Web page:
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Complementary Medicine

Complementary medicine should only be used where there is evidence that it will benefit the patient. Doctors who practice or refer patients for complementary medicine must be aware of the efficacy and potential side effects of those treatments and advise patients accordingly.

Doctors must adhere to section 42.5 of the Medical Council Guide in relation to prescribing.

42. Prescribing

42.5 As far as possible, you should make sure that any treatment, medication or therapy prescribed for a patient is safe, evidence-based and in the patient’s best interests. Where possible, when prescribing drugs1 avoid the use of brand names – unless there is a good reason for using them. You should be particularly careful when prescribing multiple medications in case the combination might cause adverse reactions and you should liaise with the pharmacy to clarify any issues or concerns you may have. You should take special care when prescribing for patients who may have an impaired ability to metabolise the medication prescribed. You should weigh up the potential benefits with the risks of adverse effects and interactions when deciding what to prescribe. You should review patients’ treatment regimes periodically.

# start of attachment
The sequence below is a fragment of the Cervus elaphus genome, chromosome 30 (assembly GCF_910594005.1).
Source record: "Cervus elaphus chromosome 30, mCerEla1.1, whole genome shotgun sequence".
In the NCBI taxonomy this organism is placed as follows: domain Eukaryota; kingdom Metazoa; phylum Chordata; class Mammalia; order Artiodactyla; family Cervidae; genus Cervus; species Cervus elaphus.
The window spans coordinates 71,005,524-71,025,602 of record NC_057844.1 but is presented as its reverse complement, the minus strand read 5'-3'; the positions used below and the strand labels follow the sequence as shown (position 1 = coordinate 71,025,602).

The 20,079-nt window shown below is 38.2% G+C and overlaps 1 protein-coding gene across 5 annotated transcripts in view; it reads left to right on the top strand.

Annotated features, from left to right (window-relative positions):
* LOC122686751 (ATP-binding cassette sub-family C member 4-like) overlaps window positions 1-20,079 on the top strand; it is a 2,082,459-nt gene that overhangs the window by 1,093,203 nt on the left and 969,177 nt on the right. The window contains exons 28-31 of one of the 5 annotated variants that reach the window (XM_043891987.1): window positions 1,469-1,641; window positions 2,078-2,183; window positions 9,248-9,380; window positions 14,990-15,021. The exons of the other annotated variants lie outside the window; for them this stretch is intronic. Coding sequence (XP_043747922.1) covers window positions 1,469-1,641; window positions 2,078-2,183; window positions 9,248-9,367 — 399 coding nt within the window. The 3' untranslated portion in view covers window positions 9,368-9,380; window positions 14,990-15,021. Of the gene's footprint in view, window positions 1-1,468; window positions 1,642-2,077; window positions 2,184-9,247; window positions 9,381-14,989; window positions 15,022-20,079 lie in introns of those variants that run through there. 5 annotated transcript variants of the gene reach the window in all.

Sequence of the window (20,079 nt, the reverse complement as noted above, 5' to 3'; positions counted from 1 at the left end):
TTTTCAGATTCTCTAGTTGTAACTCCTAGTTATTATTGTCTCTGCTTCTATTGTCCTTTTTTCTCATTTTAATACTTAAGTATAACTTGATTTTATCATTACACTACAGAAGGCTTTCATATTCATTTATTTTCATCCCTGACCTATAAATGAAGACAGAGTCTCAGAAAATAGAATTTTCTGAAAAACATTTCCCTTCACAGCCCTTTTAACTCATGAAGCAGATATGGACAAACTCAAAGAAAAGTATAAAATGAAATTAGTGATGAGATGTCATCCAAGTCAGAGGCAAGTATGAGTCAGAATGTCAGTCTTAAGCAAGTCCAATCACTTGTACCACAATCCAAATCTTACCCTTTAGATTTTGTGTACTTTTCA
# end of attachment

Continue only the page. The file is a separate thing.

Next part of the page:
Health (Pricing and Supply of Medical Goods) Act 2013:

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